Wednesday, June 17, 2015

Humans (TV: Channel 4)

The 'synth' is the pretty one
From The Guardian review:
"Would you? Get one? That’s a discussion that will have been going on in the country’s living rooms during and after the first episode of Humans (Channel 4, Sunday). One meaning your own synthetic, or “synth”: a green-eyed humanoid robot.

On the plus side it will clean and iron and then cook you a nice chicken chasseur for tea, freeing you up for all the good stuff you never find time for. It might even provide some kind of companionship. Plus there are potential upgrades, including adult ones, if you know what I'm saying.

On the downside, there is a danger synths might make you, me, everyone redundant. They are already doing all the jobs people don’t really want to do, not just in the house, but street cleaning, handing out free newspapers, sex work etc (they are basically a bit like immigrants, I’m afraid). But it won’t be long before they’re doing the jobs you might want to do yourself – doctor, lawyer, politician, TV critic, footballer perhaps. The Singularity – when artificial intelligence overtakes human intelligence – isn't far off.

Also, returning to the basic domestic model, it might be a bit creepy having a machine that looks just like a person living in your house. It’s not good for the children either, it’ll mess with their heads. Plus you might be unlucky – like the Hawkins family – and get one, like Anita, that … who can think, and feel. Then things start to get really complicated.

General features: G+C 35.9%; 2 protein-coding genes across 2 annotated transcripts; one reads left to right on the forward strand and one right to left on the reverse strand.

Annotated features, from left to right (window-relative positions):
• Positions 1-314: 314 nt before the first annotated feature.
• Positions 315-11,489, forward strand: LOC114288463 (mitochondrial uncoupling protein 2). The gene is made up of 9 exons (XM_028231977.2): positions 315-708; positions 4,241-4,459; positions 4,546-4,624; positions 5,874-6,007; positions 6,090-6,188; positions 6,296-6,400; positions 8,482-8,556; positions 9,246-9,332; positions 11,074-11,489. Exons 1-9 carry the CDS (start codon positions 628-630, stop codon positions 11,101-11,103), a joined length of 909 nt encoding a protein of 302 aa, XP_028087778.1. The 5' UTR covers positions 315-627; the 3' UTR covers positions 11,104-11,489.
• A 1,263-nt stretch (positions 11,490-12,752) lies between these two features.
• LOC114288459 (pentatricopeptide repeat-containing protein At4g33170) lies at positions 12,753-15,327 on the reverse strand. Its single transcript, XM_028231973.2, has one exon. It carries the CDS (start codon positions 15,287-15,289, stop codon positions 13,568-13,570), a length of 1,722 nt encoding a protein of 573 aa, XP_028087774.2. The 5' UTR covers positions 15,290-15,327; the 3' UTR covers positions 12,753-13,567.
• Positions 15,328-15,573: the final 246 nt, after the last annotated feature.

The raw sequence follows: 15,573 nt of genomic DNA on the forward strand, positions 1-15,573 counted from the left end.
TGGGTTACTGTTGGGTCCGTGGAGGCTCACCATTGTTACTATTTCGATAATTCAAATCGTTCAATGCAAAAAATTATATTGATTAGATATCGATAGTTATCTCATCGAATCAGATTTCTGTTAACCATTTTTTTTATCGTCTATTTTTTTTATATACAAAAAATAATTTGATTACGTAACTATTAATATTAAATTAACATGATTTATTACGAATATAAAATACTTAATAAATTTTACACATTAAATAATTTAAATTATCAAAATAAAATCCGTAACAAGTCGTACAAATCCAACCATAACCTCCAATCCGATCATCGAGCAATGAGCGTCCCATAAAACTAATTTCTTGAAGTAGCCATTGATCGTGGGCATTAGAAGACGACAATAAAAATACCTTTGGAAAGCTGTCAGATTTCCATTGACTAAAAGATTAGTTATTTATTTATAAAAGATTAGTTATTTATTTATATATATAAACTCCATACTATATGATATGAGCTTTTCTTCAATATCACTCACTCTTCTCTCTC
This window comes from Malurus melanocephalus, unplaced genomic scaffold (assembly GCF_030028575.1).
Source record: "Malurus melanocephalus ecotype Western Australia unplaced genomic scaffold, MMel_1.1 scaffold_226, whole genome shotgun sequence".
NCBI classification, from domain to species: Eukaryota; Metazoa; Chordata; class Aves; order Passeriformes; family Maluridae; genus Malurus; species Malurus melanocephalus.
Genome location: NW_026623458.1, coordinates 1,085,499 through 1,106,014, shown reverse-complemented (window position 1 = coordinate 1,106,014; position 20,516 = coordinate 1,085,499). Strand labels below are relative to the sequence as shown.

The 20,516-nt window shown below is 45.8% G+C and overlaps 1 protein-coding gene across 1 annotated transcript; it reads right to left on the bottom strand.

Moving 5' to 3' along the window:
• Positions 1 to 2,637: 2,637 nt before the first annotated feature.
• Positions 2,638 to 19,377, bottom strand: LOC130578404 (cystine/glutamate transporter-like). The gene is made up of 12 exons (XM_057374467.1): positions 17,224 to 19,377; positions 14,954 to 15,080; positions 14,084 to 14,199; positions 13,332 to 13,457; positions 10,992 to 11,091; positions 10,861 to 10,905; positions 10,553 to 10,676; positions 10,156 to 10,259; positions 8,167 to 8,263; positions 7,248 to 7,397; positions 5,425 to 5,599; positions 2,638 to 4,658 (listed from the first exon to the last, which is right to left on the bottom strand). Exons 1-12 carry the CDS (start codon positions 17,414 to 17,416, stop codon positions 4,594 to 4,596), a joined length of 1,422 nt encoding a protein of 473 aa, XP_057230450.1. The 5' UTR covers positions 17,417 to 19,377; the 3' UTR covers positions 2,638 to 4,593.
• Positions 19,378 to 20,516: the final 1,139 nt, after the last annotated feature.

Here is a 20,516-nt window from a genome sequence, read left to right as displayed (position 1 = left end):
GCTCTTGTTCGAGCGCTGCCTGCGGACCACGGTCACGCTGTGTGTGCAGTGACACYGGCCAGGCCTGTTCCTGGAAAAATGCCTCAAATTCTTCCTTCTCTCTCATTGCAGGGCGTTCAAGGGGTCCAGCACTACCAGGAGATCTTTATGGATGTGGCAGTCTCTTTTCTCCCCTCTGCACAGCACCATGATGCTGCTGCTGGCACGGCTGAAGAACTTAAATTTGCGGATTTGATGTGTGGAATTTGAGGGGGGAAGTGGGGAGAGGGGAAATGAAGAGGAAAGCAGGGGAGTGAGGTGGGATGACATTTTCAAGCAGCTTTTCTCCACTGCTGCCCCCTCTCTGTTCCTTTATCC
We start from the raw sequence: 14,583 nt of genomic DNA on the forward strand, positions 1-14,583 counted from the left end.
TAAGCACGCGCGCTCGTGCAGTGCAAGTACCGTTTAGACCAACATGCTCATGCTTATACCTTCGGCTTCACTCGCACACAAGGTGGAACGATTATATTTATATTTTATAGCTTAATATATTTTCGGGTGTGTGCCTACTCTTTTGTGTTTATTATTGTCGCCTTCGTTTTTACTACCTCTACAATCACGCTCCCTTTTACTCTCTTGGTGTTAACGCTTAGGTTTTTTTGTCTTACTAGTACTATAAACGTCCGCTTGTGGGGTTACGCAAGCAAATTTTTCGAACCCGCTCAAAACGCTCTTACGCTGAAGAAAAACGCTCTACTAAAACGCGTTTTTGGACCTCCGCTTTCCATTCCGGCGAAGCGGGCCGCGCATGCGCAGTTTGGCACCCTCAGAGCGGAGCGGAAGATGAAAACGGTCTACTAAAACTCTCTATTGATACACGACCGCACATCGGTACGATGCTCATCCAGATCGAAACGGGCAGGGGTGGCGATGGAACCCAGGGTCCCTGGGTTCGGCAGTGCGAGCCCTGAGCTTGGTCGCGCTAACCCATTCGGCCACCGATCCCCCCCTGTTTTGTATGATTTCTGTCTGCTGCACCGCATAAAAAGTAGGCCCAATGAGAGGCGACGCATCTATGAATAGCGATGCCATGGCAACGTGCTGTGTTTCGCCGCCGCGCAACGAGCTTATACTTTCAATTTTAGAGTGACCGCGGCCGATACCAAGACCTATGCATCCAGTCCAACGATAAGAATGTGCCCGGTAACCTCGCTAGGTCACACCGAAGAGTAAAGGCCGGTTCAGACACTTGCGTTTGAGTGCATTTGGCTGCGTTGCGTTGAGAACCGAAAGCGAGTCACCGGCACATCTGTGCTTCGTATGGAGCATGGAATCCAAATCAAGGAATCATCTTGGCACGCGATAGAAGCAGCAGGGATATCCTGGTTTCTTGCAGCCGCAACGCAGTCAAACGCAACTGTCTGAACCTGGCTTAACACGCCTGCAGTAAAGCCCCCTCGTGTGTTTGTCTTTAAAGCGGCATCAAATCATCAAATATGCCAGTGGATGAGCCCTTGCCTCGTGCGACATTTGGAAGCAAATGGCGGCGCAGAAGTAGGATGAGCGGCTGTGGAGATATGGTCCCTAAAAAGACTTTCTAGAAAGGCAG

One of the beauties of Humans is that, like Charlie Brooker’s Black Mirror, it really isn't such a big leap, or ask. Only last week there was a story about Ocado creating an army of humanoids with artificial intelligence. The online supermarket robots might not be as pretty as Gemma Chan, who plays Anita (very convincing as a semi-humanoid), but this stuff is happening. Tellingly, Humans is set not some time in the future, but some time around now. It’s sci-fi for the non sci-fi fan, sci-fi that has more than a foot in sci-fact."
Here's the video showing the state-of-the-art in anthropoid robotics, from the DARPA Robotic Challenge last week.

My best guess is that 'synths' as portrayed are 20-30 years away. And then the human race will go extinct.

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